The 874-bed University of Minnesota Medical Center in Minneapolis was established in 1997, along with the U of M Masonic Children’s Hospital, but were preceded by the U of M Hospitals and Clinics. Center services include primary care, emergency care, organ transplants, childbirthing, pediatrics and others. Surgeons performed the world’s first open-heart surgery in 1952 on a four-year old patient. The center is staffed by both university and community physicians.

Additional Hospital Information:

University of Minnesota Medical Center
Hospital website
# beds: 874
Hospital founded in: 1997
Hospital location: Minneapolis and Duluth, MN

 

 

18. University of Florida

uflorPatient Services building of Shands Hospital at the University of Florida. (source)

The University of Florida, based in Gainesville and originally founded in 1853, is a Public Ivy with a Very-High Research designation (for land-, sea- and space-based research) and a top-15 public university ranking (U.S. News, 2013). UF’s endowment as of FY 2013 was $1.36B. It has a colleges for medicine (established 1956), nursing (also 1956), pharmacy, public health, dentistry and “health and human performance.”

For teaching hospitals, one affiliation is the J. Hillis Miller Health Science Center, which has the 882-bed UF Health Shands Hospital, established in 1956 and which is on campus. US News has it ranked in the top-50 for various adult specialties, including Cardiology and Heart Surgery, Nephrology, and Pulmonology, plus high marks for Cancer, Diabetes and Endocrinology, Geriatrics and more. It also ranked in the top-50 in US News for various Pediatric specialties, including #14 for Diabetes and Endocrinology.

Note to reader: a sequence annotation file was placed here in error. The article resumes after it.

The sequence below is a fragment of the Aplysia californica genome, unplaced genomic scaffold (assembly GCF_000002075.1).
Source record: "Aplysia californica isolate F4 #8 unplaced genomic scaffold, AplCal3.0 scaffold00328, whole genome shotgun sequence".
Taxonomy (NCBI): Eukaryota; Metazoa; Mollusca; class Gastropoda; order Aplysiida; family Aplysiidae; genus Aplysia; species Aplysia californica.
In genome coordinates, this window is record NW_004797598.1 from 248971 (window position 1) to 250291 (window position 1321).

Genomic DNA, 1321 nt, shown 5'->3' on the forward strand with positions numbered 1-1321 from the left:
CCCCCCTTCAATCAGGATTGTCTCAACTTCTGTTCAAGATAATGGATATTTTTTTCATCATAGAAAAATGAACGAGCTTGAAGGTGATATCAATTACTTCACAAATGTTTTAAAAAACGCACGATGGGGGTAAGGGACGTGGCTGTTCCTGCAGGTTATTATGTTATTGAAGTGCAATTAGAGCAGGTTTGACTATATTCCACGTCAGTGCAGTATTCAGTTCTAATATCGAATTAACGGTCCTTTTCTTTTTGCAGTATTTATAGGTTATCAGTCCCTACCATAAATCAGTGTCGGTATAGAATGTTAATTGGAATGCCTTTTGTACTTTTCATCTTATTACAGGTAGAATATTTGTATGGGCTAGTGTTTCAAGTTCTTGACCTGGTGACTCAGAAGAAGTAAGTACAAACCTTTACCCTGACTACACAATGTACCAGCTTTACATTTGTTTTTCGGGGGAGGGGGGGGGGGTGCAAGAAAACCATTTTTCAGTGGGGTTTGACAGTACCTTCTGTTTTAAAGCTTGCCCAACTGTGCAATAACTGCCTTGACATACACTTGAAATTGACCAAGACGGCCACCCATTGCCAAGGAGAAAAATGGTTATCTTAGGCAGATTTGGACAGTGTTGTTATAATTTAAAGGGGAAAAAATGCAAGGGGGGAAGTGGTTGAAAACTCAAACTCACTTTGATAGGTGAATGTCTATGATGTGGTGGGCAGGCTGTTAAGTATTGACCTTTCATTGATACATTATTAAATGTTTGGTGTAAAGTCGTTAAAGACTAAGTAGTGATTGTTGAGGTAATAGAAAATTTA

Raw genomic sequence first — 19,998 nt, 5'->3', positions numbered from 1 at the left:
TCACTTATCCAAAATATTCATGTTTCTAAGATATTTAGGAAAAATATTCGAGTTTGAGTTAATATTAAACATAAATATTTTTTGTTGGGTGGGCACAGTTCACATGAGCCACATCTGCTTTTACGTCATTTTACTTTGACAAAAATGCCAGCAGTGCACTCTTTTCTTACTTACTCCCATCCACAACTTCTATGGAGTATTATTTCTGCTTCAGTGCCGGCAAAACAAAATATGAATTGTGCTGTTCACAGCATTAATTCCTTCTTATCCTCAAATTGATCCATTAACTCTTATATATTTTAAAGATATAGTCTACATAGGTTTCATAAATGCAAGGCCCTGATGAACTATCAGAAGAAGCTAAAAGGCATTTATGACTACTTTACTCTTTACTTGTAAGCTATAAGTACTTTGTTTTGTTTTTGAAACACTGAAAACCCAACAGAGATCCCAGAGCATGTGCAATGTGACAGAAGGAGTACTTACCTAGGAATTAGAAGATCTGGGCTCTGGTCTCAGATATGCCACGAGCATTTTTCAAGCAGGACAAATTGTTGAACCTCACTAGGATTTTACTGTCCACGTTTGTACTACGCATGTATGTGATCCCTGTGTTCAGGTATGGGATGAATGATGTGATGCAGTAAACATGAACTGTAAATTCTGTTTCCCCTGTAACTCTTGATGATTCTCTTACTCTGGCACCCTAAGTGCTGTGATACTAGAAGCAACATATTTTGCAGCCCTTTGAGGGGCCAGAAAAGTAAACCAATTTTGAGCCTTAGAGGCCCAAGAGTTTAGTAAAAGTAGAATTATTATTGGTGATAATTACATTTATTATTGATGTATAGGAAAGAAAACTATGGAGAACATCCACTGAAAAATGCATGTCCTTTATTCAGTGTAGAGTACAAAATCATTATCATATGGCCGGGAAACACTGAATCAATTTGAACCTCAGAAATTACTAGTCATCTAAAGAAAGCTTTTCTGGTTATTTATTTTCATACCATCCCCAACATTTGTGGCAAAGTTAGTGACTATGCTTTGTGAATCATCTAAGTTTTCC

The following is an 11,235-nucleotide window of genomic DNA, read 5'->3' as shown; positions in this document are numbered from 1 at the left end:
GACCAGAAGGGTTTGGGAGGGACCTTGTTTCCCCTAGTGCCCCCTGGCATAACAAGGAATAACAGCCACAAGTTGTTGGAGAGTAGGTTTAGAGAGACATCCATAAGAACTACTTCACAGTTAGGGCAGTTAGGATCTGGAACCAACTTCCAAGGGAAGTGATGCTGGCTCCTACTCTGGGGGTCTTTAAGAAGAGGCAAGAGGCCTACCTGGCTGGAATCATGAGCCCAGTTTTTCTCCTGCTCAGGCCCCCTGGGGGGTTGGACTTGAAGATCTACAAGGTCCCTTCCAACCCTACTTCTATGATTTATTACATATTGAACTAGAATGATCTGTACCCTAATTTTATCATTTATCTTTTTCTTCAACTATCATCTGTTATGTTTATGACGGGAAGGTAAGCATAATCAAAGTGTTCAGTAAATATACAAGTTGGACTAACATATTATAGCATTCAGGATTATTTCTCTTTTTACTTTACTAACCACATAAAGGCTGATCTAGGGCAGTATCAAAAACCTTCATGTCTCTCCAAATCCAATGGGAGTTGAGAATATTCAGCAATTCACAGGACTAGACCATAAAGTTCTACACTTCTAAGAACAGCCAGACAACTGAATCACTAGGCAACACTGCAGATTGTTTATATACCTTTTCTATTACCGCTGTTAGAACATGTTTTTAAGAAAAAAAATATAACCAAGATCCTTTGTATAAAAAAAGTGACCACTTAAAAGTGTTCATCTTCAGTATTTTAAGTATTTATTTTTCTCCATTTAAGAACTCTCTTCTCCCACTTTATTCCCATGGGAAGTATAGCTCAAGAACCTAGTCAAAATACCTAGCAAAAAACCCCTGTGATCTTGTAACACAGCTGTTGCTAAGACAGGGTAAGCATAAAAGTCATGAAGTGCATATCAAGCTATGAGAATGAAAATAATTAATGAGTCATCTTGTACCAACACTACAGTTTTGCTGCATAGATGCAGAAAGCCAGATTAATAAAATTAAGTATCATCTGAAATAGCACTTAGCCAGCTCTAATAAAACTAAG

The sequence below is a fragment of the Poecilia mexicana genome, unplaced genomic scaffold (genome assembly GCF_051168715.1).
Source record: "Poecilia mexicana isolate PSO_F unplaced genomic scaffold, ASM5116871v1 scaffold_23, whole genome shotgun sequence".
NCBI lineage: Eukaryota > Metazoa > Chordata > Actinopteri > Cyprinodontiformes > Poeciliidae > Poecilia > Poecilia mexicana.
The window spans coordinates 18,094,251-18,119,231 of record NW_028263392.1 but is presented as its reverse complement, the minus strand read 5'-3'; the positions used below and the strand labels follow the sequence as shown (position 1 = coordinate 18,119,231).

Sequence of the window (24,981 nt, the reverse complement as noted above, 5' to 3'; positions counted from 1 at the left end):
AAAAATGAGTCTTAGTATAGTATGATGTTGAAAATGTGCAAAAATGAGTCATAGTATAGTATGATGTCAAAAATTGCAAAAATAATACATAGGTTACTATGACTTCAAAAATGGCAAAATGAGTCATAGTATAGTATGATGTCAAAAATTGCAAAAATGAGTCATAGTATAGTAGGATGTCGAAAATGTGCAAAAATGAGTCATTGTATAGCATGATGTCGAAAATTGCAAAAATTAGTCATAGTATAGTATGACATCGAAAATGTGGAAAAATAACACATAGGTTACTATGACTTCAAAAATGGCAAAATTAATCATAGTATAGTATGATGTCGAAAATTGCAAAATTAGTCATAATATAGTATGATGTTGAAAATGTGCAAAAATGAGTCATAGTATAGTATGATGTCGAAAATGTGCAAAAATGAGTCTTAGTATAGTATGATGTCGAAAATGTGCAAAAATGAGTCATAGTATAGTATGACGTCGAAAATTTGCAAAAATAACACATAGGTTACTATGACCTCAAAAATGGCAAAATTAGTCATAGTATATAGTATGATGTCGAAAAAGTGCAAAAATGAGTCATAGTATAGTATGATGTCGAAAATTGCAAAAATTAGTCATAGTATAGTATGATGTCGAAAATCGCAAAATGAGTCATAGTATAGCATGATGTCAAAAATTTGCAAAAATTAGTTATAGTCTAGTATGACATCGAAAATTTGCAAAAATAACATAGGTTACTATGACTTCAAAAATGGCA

Another teaching hospital affiliation is the 695-bed UF Health Jacksonville, found in 1999 and part of the University of Florida’s Jacksonville campus. This hospital roots actually go back to 1870. Services include a proton therapy facility, and a Level I trauma center.

Additional Hospital Information:

UF Health Shands Hospital
Hospital website
# beds: 882
Hospital founded in: 1999
Hospital location: Gainesville, FL

 

 

17. Wake Forest University, School of Medicine

wakeBowman Gray statue in front of Wake Forest University’s School of Medicine. (source)

Wake Forest University (WFU), originally established in Wake Forest, NC, in 1834, moved to its current location of Winston-Salem in 1956. WFU’s endowment as of FY 2013 was $1.06B. The School of Medicine was established in 1902 at the original location of Wake Forest University, in the town of Wake Forest, North Carolina, moving in 1941 to Winston-Salem and becoming the Bowman Gray School of Medicine — now simply the WFU School of Medicine. The very selective school, in terms of admission, is highly ranked by US News, ranking in 2013 at #51 for primary care and #49 for research, as well as well-funded (top third) by NIH.